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Effects of US interest rates and news on the daily interest rates of a highly indebted emerging economy: evidence from Turkey

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  • Olcay Yucel Emir
  • Fatih Ozatay
  • Gulbin Sahinbeyoğlu

Abstract

It has been widely demonstrated that asset prices react sensitively to macroeconomic news releases both in the industrialized countries and emerging markets. However, there are contradicting results on the effects of changes in interest rates of industrialized countries on asset prices of emerging markets. In heavily indebted economies, in addition to these factors, political news and announcements from international institutions that may increase or decrease concerns about debt sustainability can affect asset prices as well. This potential notwithstanding, there has been relatively limited empirical work on the effects of such variables. The objective of this study is to quantify the impact of all of these factors on interest rates of a highly indebted emerging economy. Using daily post-crisis data of the Turkish economy we show that both good and bad political news, International Monetary Fund announcements, and European Union related news significantly affected secondary market government securities yields, whereas volatility of yields was affected mainly by bad news releases. Changes in US Treasury bond rates and 'appetite' for risk of foreign investors did not affect government securities yields in the period analysed.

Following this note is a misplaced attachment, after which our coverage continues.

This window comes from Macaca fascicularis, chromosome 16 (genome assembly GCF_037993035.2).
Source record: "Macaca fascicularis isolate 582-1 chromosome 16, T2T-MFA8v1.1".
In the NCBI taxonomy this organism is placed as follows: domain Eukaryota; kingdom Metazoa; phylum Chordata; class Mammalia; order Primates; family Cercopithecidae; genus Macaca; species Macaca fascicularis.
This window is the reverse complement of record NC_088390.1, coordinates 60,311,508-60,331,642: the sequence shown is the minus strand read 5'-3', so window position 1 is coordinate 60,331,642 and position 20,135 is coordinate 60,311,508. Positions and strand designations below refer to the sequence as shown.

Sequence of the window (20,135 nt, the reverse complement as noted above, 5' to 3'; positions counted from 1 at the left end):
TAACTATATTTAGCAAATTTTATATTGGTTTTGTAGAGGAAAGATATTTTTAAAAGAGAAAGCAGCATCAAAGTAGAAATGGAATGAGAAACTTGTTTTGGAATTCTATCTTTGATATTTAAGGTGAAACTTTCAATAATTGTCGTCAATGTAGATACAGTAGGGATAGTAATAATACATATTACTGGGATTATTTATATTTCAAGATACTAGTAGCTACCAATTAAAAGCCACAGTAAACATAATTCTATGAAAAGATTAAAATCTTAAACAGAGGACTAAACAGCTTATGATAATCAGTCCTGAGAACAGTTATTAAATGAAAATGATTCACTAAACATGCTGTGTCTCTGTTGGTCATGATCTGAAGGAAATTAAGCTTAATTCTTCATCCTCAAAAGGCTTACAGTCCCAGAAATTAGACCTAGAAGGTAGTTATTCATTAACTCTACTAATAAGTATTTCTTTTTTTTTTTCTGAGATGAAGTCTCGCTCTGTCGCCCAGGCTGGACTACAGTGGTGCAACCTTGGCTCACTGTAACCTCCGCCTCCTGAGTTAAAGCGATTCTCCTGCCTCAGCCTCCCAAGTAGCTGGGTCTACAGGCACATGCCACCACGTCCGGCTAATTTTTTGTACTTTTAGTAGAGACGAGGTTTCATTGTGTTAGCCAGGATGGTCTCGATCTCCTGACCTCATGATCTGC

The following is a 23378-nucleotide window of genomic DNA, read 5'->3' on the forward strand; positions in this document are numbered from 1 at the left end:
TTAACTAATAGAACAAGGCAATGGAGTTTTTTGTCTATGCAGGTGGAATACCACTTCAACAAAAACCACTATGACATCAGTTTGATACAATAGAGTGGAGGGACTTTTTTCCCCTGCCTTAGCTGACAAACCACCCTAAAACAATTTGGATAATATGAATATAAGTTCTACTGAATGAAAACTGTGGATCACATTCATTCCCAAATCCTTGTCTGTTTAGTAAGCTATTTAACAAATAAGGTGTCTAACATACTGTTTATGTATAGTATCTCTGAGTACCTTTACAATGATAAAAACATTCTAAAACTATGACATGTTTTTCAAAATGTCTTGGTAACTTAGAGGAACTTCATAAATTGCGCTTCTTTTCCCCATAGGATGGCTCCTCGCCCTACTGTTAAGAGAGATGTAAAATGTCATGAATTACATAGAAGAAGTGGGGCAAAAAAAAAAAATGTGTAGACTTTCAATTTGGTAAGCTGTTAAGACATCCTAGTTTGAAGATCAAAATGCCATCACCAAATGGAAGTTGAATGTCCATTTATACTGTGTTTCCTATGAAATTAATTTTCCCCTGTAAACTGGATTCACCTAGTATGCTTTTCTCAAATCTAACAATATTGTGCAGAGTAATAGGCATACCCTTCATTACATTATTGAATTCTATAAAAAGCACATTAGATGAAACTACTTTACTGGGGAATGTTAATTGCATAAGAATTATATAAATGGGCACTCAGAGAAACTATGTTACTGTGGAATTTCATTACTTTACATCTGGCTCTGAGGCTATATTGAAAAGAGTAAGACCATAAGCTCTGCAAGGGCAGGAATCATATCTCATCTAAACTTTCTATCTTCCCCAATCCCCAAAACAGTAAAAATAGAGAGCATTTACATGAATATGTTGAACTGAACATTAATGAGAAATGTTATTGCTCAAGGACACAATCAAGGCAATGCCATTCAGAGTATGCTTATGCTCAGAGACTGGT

Suggested Citation

  • Olcay Yucel Emir & Fatih Ozatay & Gulbin Sahinbeyoğlu, 2007. "Effects of US interest rates and news on the daily interest rates of a highly indebted emerging economy: evidence from Turkey," Applied Economics, Taylor & Francis Journals, vol. 39(3), pages 329-342.
  • Handle: RePEc:taf:applec:v:39:y:2007:i:3:p:329-342 DOI: 10.1080/00036840500427270
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    References listed on IDEAS

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    Cited by:

    1. Díaz, Antonio & Jareño, Francisco, 2009. "Explanatory factors of the inflation news impact on stock returns by sector: The Spanish case," Research in International Business and Finance, Elsevier, vol. 23(3), pages 349-368, September.

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